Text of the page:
Iceland was an exporter of whale meal and oil as well as meat and blubber through the 1980s, including meal for use as animal feed produced by Hvalur hf, Iceland's fin whaling company. Considering that Iceland's population is less than 318,000, and whale meat is consumed on a limited basis, its whaling industry must have stockpiled thousands of tonnes of meat and blubber from the recent expansion of its whale hunts (quotas increased to 200 fin and 200 minke whales a year from 2009), even taking into account its growing exports under its CITES reservation.
Iceland's whaling industry still has the knowledge and infrastructure needed to manufacture animal feed from whale products and its ambition to find global markets, for fin whale products in particular, is actively supported by the government. An April 2010 presentation on regional development by the government to a town meeting in Akureyri (a fisheries port and processing center) which refers to whaling as a regional industry and resource, suggests developing "whale products," including whale meat, meal, oil and blubber and recommends the formation of an industrial park in Hvalfirði, where the fin
whaling station is located. WDCS is concerned that whale meal may already be in production in Iceland; not just for its own livestock and aquaculture industry, but for export.
Iceland's Statistical Bureau reported two exports of almost 23 tonnnes of whale meal to Denmark in 2009. Although the Fisheries Ministry swiftly characterized the report as a clerical error, Iceland's fin whaling company expanded its whale meat processing facilities in 2007 and its Managing Director has told the Icelandic press in March, 2009 that he hopes to process both whale oil and ground bone into meal.
Norway is the world's leading manufacturer and exporter of both fishmeal and fish oil for farmed fish and livestock and a leading exporter of farmed salmon. Its surfeit of whale products would provide an ample supply of raw ingredients for the manufacture of meal and oil and Norway's seafood research and aquaculture feed industries may already be considering this possibility.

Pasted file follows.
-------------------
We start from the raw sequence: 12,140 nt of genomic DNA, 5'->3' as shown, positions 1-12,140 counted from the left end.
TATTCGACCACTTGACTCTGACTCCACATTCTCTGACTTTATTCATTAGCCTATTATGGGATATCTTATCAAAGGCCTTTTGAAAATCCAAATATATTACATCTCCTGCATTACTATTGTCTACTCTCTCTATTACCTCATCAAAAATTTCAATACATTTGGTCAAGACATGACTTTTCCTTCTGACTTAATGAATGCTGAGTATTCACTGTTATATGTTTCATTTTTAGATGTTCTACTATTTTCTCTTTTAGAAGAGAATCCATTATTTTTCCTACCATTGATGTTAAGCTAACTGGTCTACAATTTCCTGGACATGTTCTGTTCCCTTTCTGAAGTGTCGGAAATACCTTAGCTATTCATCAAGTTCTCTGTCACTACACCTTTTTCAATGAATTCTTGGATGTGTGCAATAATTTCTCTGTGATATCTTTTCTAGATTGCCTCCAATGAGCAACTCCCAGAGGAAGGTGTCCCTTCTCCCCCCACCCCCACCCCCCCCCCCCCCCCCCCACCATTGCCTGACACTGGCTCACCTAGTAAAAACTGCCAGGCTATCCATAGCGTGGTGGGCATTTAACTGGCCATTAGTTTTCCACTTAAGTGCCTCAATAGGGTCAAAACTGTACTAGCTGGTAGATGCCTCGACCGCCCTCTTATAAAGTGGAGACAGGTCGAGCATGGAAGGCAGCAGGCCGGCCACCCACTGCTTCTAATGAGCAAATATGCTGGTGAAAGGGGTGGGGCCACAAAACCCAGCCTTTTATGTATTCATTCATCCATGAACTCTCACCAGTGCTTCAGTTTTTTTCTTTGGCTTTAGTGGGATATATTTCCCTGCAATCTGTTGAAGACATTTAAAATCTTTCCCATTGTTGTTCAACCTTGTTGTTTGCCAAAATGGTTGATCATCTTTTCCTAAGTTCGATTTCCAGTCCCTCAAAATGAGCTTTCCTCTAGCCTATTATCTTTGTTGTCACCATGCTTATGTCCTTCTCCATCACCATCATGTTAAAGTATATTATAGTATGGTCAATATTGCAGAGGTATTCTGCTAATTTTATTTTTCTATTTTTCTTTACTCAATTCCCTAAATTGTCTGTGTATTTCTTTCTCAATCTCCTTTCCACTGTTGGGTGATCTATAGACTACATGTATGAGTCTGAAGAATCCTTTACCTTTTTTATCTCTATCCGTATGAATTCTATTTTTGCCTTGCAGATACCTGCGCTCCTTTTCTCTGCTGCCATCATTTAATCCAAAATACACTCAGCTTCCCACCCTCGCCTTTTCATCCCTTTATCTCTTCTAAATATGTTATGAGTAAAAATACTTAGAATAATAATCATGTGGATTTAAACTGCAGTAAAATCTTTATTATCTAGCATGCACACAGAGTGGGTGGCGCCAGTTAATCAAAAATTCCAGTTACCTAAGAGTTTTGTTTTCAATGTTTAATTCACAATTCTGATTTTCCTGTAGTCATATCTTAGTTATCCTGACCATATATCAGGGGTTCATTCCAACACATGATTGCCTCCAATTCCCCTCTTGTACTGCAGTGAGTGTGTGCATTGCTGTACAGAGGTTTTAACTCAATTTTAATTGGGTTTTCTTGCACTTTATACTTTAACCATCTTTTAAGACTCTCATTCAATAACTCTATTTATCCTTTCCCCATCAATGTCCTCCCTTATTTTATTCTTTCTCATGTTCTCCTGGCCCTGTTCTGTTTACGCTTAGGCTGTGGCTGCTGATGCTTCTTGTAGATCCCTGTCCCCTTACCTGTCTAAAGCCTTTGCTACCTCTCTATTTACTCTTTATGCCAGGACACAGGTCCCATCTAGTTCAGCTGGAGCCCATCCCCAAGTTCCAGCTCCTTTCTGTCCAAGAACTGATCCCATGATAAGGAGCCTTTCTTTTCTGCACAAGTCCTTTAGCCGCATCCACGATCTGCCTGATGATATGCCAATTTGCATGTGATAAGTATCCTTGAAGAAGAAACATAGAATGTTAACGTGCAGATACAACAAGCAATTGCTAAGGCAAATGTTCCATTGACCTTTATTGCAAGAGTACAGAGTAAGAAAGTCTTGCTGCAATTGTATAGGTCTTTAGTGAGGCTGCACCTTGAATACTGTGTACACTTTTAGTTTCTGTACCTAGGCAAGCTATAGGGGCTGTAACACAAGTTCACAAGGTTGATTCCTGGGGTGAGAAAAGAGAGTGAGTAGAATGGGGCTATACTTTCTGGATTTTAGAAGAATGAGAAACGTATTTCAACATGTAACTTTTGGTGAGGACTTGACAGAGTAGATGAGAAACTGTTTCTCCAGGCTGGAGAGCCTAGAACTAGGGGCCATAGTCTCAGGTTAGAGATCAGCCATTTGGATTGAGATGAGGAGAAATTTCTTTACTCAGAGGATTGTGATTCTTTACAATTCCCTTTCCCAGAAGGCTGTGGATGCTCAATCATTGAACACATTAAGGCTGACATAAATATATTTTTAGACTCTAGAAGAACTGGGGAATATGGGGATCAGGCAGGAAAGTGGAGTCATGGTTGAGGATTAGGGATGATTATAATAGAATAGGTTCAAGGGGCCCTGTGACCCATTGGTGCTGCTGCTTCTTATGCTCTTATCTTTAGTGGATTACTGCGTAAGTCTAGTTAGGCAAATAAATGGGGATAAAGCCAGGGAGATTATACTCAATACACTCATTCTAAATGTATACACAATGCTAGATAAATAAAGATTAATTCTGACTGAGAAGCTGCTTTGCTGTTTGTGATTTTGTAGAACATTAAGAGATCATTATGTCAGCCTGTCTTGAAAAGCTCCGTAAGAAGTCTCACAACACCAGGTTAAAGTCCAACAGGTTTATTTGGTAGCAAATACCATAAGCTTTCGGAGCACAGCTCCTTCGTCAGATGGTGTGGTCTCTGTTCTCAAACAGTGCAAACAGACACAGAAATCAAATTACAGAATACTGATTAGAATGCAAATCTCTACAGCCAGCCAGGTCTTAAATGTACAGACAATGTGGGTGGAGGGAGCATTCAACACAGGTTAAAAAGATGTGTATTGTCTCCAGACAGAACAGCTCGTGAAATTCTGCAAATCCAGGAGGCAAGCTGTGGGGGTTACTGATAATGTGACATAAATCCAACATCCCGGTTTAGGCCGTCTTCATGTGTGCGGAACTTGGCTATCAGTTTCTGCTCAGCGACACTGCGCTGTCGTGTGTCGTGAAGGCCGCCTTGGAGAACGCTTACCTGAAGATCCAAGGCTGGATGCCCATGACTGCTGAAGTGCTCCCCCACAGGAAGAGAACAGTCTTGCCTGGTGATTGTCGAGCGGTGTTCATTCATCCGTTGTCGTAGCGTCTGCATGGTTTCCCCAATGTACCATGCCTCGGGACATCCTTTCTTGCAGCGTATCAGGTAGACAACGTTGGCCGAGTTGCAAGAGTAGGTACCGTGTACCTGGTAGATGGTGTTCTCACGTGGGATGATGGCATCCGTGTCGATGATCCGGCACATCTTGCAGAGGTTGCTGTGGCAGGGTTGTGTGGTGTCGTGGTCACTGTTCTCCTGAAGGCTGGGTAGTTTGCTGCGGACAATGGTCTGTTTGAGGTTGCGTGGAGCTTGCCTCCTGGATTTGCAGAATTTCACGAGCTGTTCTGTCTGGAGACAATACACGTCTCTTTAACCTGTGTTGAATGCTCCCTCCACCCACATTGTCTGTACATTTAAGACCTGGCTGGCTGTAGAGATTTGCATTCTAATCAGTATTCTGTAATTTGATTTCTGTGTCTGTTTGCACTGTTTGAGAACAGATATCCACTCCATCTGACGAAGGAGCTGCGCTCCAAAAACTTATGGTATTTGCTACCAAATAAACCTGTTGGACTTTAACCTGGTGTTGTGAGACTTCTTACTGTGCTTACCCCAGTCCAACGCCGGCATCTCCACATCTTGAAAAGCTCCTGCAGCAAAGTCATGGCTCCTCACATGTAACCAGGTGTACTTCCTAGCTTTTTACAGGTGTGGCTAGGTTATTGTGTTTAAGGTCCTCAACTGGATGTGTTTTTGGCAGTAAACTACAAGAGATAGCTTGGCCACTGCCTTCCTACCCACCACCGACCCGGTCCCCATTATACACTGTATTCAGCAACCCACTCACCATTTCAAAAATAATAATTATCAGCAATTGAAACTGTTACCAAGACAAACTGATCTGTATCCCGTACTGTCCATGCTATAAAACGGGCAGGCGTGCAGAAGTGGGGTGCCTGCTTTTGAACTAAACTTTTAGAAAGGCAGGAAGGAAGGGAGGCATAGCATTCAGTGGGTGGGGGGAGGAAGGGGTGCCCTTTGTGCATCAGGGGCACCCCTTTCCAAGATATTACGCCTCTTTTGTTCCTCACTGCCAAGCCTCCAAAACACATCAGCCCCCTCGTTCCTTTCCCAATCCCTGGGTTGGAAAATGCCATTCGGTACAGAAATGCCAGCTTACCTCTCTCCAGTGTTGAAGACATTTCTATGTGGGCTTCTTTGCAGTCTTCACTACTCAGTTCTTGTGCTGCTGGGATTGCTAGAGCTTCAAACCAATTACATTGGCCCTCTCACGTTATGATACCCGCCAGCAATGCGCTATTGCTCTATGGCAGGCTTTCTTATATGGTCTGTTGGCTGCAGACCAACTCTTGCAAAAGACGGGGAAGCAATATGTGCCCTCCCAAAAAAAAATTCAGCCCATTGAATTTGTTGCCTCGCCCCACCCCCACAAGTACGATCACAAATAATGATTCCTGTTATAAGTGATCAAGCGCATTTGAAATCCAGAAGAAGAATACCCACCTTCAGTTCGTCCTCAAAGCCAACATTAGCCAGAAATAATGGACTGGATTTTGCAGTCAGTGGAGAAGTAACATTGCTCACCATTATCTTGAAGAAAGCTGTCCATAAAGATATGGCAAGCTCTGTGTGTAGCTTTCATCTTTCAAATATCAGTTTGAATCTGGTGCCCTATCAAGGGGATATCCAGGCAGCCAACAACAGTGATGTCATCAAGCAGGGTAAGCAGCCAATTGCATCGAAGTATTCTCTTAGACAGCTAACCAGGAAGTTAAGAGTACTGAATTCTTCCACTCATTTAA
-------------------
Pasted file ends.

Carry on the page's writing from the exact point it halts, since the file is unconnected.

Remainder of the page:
For example, Blue Limit A/S, a feed producing company for larval shrimp and mollusks established by researchers from Fiskeriforskning, the Norwegian Fisheries and Aquaculture Institute, recently studied the production of specialized feed for sensitive organisms, such as larvae or juvenile forms of farmed aquatic organisms. Blue Limit's 2008 patent application states that various marine oils, including whale oil, may be used when producing the feed.
Similarly, the National Institute for Nutrition and Seafood Research (NIFES) has collaborated with the Norwegian School of Veterinary Medicine, the University of Bergen, the fish feed suppliers EWOS (a division of the Norwegian company Cermeq A/S), Marine Harvest and Nutreco, to study various aspects of fish farming, including the refining of fish oils, and health aspects of seafood consumption. NIFES, which was part of the 2005 study that looked at ways to promote the use of whale products, continues to fund research on whale oil.
Whale products are known to have been processed into pet food in Norway and in January 2009 more than four tons of frozen whale meat was discovered at a Vom og Hundmat pet food factory in Trøgstad.